Karen Tumulty and Shailagh Murray today claim Obama must be the messenger-in-chief for Congressional Democrats in the mid-term elections.
Strategists at both ends of Pennsylvania Avenue say it is now clear that, although Obama’s name will not be on the ballot, it will fall to him to build the case for the activist approach that he has pressed his party to take over the past 16 months. And just as important, they say, he must take the lead in making the argument against the Republicans.
His ambitious agenda is "why the president was elected," said David Axelrod, Obama’s top political strategist. "We need to make the case as to what we are doing, and why that’s consistent, and why we don’t want to go backward."
It makes sense to many, who view Obama as a gifted speaker who can arouse the electorate as he did in the 2008 presidential campaign. Moreover, while it’s true that off-year elections have been determined largely by local issues, campaign strategies and the advantages of incumbency, history is not helpful now for two reasons. Obama himself, while holding moderately favorable ratings, is reviled by his opponents, making this year’s elections more dependent on his own popularity or lack thereof, and alas, a measure of bigotry among a small portion of the electorate. Secondly, as online communication by the grassroots has become more sophisticated, supporters of both parties have the advantage of determining what’s important in the election. Candidates find it increasingly hard to maintain control of their campaign’s strategy and positioning. So Democrats want the president to deliver their message and make this a national campaign.
But no one else has the president’s power to make the case for his party’s agenda and, conversely, against the opposition. Democrats on Capitol Hill have made no secret of their desire to see Obama get more seriously into the fray. While it’s an easy applause line to decry that Washington is broken, they complain that the president has not been forceful enough in laying the blame on the Republicans. In part, they suggest, that is because Obama and his advisers are too protective of the post-partisan brand of politics that got him elected — but that has lost some of its sheen as his major initiatives have passed on largely party-line votes.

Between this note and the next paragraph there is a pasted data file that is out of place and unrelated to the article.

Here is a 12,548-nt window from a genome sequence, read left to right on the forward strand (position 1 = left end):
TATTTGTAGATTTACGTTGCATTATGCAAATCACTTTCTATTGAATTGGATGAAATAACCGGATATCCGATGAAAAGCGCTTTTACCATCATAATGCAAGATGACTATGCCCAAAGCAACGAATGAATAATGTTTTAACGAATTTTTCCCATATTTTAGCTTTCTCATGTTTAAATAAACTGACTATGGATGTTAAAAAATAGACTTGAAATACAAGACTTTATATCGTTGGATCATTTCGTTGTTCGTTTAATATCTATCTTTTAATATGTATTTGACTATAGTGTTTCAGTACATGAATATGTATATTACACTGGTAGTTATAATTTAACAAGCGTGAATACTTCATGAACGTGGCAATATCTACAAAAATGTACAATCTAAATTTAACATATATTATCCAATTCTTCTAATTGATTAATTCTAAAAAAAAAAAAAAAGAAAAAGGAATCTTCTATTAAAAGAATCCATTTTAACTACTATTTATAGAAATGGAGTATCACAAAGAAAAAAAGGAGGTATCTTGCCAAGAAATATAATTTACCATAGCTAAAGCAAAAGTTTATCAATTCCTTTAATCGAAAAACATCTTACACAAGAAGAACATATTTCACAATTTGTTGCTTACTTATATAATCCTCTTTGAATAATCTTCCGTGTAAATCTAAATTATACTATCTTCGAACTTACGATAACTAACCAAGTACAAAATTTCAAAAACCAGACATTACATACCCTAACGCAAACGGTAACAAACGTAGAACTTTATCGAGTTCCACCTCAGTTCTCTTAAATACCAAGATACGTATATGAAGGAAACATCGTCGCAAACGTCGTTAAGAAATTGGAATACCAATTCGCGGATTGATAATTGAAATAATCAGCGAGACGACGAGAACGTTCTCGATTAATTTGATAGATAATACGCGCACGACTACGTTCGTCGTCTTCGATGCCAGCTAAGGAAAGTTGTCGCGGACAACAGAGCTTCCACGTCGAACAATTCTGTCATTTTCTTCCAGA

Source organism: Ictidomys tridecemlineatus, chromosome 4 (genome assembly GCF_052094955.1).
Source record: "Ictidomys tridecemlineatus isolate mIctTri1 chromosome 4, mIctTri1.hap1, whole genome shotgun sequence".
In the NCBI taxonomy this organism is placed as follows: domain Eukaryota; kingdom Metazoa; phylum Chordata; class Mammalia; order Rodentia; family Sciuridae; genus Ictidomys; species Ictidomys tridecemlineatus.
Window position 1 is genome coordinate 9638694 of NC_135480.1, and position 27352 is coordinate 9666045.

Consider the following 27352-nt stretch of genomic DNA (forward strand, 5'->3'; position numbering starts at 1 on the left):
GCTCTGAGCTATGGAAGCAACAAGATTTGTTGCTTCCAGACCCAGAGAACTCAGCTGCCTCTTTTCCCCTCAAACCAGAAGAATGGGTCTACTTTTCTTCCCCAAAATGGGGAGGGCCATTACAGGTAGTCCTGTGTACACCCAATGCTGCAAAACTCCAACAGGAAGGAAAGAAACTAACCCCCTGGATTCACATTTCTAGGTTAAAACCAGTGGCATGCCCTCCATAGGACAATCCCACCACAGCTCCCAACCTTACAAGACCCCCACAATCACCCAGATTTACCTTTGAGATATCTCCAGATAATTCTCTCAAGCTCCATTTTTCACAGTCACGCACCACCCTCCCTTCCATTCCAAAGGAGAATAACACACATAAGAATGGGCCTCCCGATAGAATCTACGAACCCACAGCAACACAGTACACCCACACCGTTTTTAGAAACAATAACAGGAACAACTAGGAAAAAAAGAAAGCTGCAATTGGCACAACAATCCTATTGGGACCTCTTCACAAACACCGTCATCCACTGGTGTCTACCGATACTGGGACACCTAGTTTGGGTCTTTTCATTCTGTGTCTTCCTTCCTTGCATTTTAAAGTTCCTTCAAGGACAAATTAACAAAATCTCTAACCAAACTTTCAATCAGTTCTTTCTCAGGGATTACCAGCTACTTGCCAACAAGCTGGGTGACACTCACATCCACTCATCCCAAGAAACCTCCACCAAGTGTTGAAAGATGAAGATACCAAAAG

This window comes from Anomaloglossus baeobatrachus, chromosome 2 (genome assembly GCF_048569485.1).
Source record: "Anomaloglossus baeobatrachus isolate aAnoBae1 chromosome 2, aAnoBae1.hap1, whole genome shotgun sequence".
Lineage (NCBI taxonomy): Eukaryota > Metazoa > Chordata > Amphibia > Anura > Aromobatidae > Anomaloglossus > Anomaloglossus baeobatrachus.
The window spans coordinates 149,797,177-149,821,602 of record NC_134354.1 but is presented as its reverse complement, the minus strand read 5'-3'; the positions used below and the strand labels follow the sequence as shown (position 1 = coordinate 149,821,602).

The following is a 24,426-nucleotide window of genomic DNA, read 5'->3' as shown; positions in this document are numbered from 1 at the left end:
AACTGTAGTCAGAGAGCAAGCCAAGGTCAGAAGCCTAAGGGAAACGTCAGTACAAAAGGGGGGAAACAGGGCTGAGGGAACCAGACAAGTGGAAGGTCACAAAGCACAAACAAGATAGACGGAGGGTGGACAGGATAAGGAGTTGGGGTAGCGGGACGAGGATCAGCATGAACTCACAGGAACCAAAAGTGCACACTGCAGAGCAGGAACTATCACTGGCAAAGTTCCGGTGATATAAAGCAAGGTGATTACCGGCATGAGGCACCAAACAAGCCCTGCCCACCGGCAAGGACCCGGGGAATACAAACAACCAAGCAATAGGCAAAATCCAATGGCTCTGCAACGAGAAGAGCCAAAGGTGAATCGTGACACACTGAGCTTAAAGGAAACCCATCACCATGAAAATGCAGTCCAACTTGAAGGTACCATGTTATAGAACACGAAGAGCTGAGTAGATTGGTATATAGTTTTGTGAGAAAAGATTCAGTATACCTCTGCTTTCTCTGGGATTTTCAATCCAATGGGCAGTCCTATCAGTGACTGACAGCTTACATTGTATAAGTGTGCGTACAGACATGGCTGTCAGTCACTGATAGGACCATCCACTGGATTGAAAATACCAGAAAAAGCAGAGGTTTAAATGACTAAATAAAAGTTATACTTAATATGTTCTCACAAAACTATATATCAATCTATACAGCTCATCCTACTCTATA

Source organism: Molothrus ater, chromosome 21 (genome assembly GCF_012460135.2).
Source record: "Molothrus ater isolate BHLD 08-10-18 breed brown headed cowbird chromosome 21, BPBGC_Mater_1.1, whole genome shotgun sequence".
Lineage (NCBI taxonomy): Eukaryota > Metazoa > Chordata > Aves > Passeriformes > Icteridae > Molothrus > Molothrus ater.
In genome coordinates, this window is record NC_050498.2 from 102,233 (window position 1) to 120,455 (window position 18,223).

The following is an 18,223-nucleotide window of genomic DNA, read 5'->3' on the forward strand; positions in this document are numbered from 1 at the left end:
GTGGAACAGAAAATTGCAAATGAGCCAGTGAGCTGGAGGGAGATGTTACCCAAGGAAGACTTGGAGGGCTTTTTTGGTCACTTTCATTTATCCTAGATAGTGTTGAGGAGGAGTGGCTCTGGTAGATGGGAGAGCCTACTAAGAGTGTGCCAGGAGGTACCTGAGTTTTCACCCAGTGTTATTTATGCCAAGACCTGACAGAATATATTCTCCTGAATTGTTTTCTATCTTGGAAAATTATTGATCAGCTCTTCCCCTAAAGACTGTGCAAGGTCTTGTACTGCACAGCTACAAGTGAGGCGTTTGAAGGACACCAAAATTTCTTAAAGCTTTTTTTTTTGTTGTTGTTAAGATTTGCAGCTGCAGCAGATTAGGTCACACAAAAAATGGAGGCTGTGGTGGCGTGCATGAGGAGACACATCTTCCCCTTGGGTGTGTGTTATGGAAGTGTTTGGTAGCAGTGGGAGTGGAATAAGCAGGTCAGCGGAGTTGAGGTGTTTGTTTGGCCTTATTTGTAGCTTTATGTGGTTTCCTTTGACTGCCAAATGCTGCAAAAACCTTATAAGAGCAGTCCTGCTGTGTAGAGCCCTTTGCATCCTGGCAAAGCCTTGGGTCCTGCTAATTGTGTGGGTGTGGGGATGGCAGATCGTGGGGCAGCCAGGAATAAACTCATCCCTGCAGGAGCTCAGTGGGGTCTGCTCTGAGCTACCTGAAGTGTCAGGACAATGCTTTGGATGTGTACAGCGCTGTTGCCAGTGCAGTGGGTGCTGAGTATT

"I’m all for drawing contrasts," said Sen. Robert Menendez (N.J.), chairman of the Democratic Senatorial Campaign Committee, using a phrase that politicians often employ as a euphemism for going negative. The president’s challenge, he said, is the same as that faced by Democrats who are on the ballot this year: "You must define yourself, you must define your opponent before they do, and you must frame the choice."
The problem is Obama was very effective communicating an emotion in the 2008 campaign, but now he has specific policies to promote and has clearly failed to explain the principles and moral foundations of them. While I agree that he needs to paint the GOP as the party of no, he doesn’t seem capable of rallying support for his agenda. Why? He is too intellectual. As do many Democrats, he wants to explain why his policies are good but does so in the language of a policy wonk, not as an inspirational leader. He makes no appeal to the “common good.” He does not frame his choices as between right and wrong. And if he should, he comes off unconvincingly, as if he has condescended to connect with the hoi pilloi. Rather, he sticks to the issues in the conventional framing and language, which doesn’t serve Democrats well.
Democrats should not talk about "the environment," "the unemployed" or "the uninsured." Instead, they should replace those phrases with ones that have more appeal to voters, such as "the air we breathe and the water we drink," "people who’ve lost their jobs" and "people who used to have insurance."
That’s the advice of one of the party’s newest and more unusual gurus, Drew Westen. Westen is a psychologist and neuroscientist at Emory University in Atlanta who, unlike most political advisers, has never worked full time on Capitol Hill or for a political campaign.